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December 29, 2013


Several billions of dollars.  That is the amount most analysts believe Target (NYSE: TGT) could be on the hook for after an online security breach exposed the credit and debit card information of 40 million consumers who shopped at the giant retailer between November 27th and December 15th.  This includes federal and state regulatory penalties, lawsuits and lost revenues from disgruntled and concerned shoppers.

How this happened will of course be the subject of intense scrutiny over the coming weeks and months – and the hope is that those who perpetrated this breach will be brought to justice.  Yet as troubling as this breach has been for all those affected, this event does present an opportunity for corporations across the globe to tighten their own security measures (both on and off-line) in order to protect the information they store and maintain on behalf of their customers, vendors and employees.  If it can happen to one of America’s largest retailers in the aftermath of the massive TJX security breach in 2007, it can happen to almost any corporation.

Any corporation which stores and maintains personal identifying information has a potential liability exposure.  The boards of directors of these corporations (public, private and non-profit) are realizing in greater numbers that they cannot simply close their eyes and hope that management is “on top of it”.  Many boards are recruiting corporate directors with deep expertise in information technology, with a particular emphasis in online security.  Although such a director appointment may not be necessary for every board, the Target breach does present an opportunity for boards to step-forward and demand an update from management regarding the security infrastructure and processes at that their corporations(s).  Beyond just receiving a report, boards should ask probing questions of management, such as:  when was the last time the security infrastructure and processes were updated?, how often is our security tested?, what, if anything, do you plan to do to our system in response to the Target breach?, when was the last time we had an independent security audit?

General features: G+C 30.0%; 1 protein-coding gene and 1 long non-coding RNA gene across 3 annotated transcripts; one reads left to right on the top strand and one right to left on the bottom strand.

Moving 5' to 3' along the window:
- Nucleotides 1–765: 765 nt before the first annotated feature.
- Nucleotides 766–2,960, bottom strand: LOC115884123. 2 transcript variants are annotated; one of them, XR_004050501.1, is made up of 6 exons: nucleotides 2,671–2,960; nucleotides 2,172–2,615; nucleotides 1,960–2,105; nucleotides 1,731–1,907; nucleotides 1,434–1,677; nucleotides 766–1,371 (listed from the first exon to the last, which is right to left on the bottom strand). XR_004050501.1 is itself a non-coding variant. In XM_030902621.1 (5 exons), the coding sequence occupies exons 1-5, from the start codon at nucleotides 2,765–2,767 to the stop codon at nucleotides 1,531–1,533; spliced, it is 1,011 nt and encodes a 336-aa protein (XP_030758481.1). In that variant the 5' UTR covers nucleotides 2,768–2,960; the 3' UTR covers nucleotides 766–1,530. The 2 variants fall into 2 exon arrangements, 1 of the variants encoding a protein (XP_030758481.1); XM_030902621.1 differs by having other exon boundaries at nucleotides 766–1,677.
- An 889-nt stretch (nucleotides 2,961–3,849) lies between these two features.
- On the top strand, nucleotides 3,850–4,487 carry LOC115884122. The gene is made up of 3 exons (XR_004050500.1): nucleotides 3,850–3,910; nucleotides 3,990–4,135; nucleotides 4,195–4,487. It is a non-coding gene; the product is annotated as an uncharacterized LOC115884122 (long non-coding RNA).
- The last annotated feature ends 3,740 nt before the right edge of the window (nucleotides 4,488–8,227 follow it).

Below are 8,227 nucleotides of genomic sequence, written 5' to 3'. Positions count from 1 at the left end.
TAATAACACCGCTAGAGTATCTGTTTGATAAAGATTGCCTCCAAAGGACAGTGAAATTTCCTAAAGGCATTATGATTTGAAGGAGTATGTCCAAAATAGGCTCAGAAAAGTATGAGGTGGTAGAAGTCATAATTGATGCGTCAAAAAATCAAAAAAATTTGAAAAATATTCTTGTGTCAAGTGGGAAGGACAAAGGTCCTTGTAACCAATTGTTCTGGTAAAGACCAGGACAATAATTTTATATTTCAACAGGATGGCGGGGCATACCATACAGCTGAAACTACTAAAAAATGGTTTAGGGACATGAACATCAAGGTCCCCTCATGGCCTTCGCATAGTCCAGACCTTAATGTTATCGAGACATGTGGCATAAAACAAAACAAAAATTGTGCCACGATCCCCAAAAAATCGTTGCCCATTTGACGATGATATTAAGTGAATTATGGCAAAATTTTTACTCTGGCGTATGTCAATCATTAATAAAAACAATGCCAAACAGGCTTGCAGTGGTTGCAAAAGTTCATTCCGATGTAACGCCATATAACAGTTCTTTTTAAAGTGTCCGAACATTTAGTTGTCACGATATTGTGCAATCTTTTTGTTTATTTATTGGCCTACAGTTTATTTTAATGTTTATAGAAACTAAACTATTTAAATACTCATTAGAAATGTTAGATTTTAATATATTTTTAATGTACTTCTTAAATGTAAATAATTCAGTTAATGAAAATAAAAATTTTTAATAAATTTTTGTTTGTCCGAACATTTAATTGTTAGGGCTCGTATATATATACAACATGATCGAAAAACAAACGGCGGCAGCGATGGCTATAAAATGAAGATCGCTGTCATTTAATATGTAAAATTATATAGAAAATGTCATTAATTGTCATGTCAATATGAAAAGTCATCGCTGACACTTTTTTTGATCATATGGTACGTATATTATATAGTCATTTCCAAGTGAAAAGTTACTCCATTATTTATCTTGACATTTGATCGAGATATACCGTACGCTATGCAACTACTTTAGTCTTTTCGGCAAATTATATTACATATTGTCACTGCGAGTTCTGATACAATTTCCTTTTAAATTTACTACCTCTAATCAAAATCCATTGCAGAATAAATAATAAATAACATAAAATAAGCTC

What we continue to learn in this technologically advanced society is that almost nothing is 100% secured.  Nevertheless, there are measures which can be taken to enhance the security for personal information – and boards owe it to their stakeholders to ensure that such measures, as appropriate, are implemented.

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1 Comments
  • Andy Kaplan

    January 5, 2014 at 3:46 pm Reply

    At DonorsChoose.org, we process about $30mm in online contributions per year. We’re using “tokenization” of credit card numbers as a defense against the bad guys. However, tokenization is only as good as the security surrounding our third party payment processor. After the Target incident, I asked our payment processor to let me know in detail if they are enhancing the security of their own systems. If yes, what are they doing. If no, to please fill me in on why they believe their security does not need to be enhanced.

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